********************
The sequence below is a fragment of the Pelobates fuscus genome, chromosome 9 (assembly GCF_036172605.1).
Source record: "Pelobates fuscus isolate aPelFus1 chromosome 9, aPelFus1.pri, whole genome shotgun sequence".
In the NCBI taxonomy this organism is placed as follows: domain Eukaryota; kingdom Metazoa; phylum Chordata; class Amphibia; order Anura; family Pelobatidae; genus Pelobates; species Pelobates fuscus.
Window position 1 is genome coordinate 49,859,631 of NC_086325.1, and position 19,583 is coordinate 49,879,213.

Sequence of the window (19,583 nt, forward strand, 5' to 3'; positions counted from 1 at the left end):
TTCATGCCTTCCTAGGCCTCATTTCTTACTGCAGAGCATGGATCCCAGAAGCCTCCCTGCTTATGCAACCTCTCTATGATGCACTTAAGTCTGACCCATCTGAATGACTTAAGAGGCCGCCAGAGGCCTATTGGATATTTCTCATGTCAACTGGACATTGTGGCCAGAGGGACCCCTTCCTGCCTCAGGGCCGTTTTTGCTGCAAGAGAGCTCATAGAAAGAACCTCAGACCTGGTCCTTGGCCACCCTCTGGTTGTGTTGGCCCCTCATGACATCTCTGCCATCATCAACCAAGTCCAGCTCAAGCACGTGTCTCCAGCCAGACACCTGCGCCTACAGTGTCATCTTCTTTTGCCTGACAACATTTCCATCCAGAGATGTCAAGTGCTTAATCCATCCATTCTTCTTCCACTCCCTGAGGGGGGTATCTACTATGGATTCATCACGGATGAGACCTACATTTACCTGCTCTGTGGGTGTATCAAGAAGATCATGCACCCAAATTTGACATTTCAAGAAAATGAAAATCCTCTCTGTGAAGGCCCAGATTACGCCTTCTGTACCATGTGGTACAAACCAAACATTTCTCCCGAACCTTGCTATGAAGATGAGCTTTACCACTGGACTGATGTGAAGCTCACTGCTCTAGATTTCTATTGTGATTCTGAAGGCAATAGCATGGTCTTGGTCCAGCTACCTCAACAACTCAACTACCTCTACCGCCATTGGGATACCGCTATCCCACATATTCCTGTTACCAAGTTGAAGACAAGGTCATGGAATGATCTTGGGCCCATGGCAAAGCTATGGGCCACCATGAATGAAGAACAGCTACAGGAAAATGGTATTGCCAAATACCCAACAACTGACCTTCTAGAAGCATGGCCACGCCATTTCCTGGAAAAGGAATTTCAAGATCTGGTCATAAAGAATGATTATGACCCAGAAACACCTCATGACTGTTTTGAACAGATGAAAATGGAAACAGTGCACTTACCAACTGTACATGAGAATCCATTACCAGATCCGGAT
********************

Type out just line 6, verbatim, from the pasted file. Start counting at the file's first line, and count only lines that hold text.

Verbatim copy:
TTCATGCCTTCCTAGGCCTCATTTCTTACTGCAGAGCATGGATCCCAGAAGCCTCCCTGCTTATGCAACCTCTCTATGATGCACTTAAGTCTGACCCATCTGAATGACTTAAGAGGCCGCCAGAGGCCTATTGGATATTTCTCATGTCAACTGGACATTGTGGCCAGAGGGACCCCTTCCTGCCTCAGGGCCGTTTTTGCTGCAAGAGAGCTCATAGAAAGAACCTCAGACCTGGTCCTTGGCCACCCTCTGGTTGTGTTGGCCCCTCATGACATCTCTGCCATCATCAACCAAGTCCAGCTCAAGCACGTGTCTCCAGCCAGACACCTGCGCCTACAGTGTCATCTTCTTTTGCCTGACAACATTTCCATCCAGAGATGTCAAGTGCTTAATCCATCCATTCTTCTTCCACTCCCTGAGGGGGGTATCTACTATGGATTCATCACGGATGAGACCTACATTTACCTGCTCTGTGGGTGTATCAAGAAGATCATGCACCCAAATTTGACATTTCAAGAAAATGAAAATCCTCTCTGTGAAGGCCCAGATTACGCCTTCTGTACCATGTGGTACAAACCAAACATTTCTCCCGAACCTTGCTATGAAGATGAGCTTTACCACTGGACTGATGTGAAGCTCACTGCTCTAGATTTCTATTGTGATTCTGAAGGCAATAGCATGGTCTTGGTCCAGCTACCTCAACAACTCAACTACCTCTACCGCCATTGGGATACCGCTATCCCACATATTCCTGTTACCAAGTTGAAGACAAGGTCATGGAATGATCTTGGGCCCATGGCAAAGCTATGGGCCACCATGAATGAAGAACAGCTACAGGAAAATGGTATTGCCAAATACCCAACAACTGACCTTCTAGAAGCATGGCCACGCCATTTCCTGGAAAAGGAATTTCAAGATCTGGTCATAAAGAATGATTATGACCCAGAAACACCTCATGACTGTTTTGAACAGATGAAAATGGAAACAGTGCACTTACCAACTGTACATGAGAATCCATTACCAGATCCGGAT